2). The Valedictorian has a 99.34 average. Who's the asshole teacher that spoiled the perfect score? She probably got an A- in Gym.

3). God there are a lot of strange names. I counted two Knoops and a Koop. They could form a band.

4). I wonder how the Yanks are doing?

5). Don't the teachers and students who sound so excited about joining the "real world" understand that the big opportunity over the next four years may be getting a hunk of free government cheese?

6). Why were plaid green pants invented? The guy sitting a few rows down is wearing a pair. "Would you ever wear those?" my mother-in-law asked. "Not even to bed," I answered. I wonder if he was trying to look like a dork on purpose.

7). Chasing dreams, cherishing friends, thanking teachers...ahh the love...they keep talking about opportunities and eternal happiness. 330 kids: Are they all heading out to win the Nobel prize? Aren't some of them heading to Target or a life of crime?

8). "I wonder what the valedictorian will do with her life," I asked.
"She'll be knocked up inside three years," my mother-in-law said.

That's the real world.

9). I wonder how the Yanks are doing?

10). There he is on the stage. Wow! It's a real short walk, but a lot fills my head. He can chase those dreams. I am proud of him. Good kid. How are the Yanks doing?

All of those thoughts and more.

My beautiful wife had tears in her eyes earlier. It wasn't off the question when she asked me if I had made any great mistakes in life.

"Just one and it was a doozy," I said.

She caught on quick and we laughed hard.

On a day when sadness enveloped my heart, a little life came shining through.

Congrats! One down, two to go!

"What do you think he'll be doing in 10 years?" Kathy asked.

"Lying on my couch, wondering what I'm making for dinner," I said.

Either way.

That's fine.

The Celebration Continues

I wonder if they celebrate birthdays in heaven.

I know we still celebrate them down here because last night I dreamed I was on the phone with Jeff. He couldn't tell me what was happening there, but he kept me laughing.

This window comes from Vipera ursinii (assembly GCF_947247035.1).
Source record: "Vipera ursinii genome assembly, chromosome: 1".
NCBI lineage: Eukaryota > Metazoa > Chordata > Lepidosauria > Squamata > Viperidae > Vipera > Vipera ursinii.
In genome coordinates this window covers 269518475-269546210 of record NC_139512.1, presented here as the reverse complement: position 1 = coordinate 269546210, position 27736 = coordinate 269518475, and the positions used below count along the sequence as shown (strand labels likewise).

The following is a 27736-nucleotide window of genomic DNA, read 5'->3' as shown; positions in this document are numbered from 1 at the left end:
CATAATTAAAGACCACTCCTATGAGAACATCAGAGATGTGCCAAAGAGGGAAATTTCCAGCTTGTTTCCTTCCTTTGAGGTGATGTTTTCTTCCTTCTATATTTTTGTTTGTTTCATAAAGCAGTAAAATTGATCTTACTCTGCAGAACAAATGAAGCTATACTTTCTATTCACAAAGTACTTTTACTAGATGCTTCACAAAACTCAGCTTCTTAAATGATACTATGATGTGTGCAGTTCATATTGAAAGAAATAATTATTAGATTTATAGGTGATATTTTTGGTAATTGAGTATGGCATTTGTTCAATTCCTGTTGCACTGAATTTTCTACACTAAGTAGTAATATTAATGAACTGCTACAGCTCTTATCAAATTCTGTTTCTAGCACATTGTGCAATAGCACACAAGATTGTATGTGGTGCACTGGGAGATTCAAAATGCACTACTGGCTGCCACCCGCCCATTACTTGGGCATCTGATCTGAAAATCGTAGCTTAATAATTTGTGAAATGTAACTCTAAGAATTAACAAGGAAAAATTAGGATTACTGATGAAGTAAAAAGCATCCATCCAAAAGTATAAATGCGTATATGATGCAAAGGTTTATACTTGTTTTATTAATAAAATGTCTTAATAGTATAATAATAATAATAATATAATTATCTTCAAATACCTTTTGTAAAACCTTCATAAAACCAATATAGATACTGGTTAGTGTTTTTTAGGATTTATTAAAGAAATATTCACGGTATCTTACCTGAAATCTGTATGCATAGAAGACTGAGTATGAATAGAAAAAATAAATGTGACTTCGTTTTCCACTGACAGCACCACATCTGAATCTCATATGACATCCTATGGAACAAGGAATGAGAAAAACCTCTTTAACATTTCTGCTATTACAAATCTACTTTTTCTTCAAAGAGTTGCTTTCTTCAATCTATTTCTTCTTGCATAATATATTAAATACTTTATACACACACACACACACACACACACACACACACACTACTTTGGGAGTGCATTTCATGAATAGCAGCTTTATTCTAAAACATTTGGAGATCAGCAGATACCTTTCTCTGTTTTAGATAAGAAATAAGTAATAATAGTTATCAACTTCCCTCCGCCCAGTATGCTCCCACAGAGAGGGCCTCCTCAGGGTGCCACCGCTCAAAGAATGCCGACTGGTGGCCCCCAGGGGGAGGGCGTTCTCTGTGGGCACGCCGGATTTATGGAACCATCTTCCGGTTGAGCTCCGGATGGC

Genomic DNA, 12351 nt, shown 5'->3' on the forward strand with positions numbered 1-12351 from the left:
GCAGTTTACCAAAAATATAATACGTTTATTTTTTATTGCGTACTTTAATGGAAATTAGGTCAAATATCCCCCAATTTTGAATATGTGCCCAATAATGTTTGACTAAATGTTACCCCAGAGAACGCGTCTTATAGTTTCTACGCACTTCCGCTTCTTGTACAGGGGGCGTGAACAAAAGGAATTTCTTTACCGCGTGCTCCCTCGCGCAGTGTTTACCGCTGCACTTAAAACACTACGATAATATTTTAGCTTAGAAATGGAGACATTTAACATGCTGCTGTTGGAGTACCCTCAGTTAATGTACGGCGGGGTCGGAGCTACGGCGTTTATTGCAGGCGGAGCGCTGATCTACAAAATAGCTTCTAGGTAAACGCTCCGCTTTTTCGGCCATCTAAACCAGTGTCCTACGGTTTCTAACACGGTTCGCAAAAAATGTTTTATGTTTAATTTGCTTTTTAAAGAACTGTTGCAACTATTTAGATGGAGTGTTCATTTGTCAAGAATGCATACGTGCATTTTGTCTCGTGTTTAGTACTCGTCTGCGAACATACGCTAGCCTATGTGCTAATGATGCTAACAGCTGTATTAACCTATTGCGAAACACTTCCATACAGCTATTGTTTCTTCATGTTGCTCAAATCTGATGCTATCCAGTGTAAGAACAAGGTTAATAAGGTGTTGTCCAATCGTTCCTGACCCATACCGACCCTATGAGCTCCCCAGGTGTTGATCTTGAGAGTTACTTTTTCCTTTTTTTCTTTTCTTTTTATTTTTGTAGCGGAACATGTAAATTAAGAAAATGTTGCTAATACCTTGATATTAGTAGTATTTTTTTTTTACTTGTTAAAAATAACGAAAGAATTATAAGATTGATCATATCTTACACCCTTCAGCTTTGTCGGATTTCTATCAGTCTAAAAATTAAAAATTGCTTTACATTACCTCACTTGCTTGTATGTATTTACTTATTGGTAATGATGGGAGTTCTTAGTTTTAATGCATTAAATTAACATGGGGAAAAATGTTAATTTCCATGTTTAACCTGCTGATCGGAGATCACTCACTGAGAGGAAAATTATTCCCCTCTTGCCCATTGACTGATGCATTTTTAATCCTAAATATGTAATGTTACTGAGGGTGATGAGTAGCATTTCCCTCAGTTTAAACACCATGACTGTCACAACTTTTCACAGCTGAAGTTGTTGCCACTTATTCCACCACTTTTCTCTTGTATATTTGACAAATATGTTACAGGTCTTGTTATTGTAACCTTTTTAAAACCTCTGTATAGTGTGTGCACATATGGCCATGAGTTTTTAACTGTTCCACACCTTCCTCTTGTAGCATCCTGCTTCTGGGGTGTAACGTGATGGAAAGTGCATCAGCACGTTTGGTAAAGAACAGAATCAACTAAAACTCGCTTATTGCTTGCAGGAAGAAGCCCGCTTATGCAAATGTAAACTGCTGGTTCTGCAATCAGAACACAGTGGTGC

Oh how he kept me laughing.

And he kept telling me that he was all right. Just fine, in fact.

Yet there's an overwhelming sadness again today.


Jeff's buddy, Jan Mathis is spearheading the Thunder Road Softball Tourney on August 14th as the first annual tourney to benefit Jeff's family.

All are welcome to play and participate and we will do a basket auction. I'll sign books. All that good stuff.

And we will laugh, and laugh and laugh.

And if Jeff were on the phone with me I know that's what he'd tell me:

"Take care of my kids, and for God's sake, stop trying to understand life, and enjoy it a little!"

August 14th! I want to see everyone there.

I'm playing!

You'll have enough laughs just watching me try to run.

If you want to Jan Mathis through Face Book. If you want to donate...same deal.

Whatever we can do!


Happy Birthday, buddy.

Tuesday, June 21, 2011

Tee Treatment Time

A psychiatrist might have a lot of fun with me. For the first time in a couple of weeks I got a good night's sleep. I slept all the way until 5:30 and was excited to see those numbers blinking back at me this morning.

And I felt better all day. There have been a lot of long days recently, so I hit the ground running. What did I want to get done?

Then it hit me: A Tee Treatment after getting my hair cut.

Any Super Cuts enthusiasts out there?

I settled in the chair on my way home from work. The young girl looked at me quizzically.

"How do you want it cut?" she asked.

"What in the hell can you possibly do with it?" I asked. "You have free rein...just make it short."

The gray hair started to fall.

"You can color it," she said.

"Most of my friends have seen the gray," I said. "The cat's out of the bag. I color it now and I'll look like a freaking idiot."

"You are 80 percent gray," she said. "The ship has sailed. What about your eyebrows?" she asked. "Would you like them trimmed?"

"Considering that I have to part them, sure," I said. "They get in my eyes when I'm driving."

She laughed. "Did you ever think about waxing them?"

What am I Anthony Weiner all of a sudden?

"Do your best," I said.

"The sideburns?"

I looked sideways at her.

"Just use my own judgement, right?" she asked.

So, in a couple of minutes we were done.

"How about a shampoo?" she asked.

If I had a tail it woulda' been wagging.


I sat in the chair with the hot towel over my face as a twenty-something girl, who most likely dreamed of a lot more, rubbed my scalp with the shampoo that makes it tingle.

"Why does it feel better when you shampoo my hair?" I asked.

"I know what I'm doing," she said.


Feeling good I picked up a few new golf tees and a dozen golf balls. The veil of aggravation was lifted for a few moments.

And the friggin' eyebrow hairs didn't distort the drive home.

I Sort of Miss Blockbuster

Watched a couple of movies over the weekend. The first one we ordered off of the television and it may have even been free.

It was a piece of crap called "Where the Heart Is" and through it all I kept wondering if it were a comedy (it didn't make me laugh), or a tearjerker (it didn't make me cry) or a romantic comedy (I picked out the guy she'd end up with in the first scene he was in).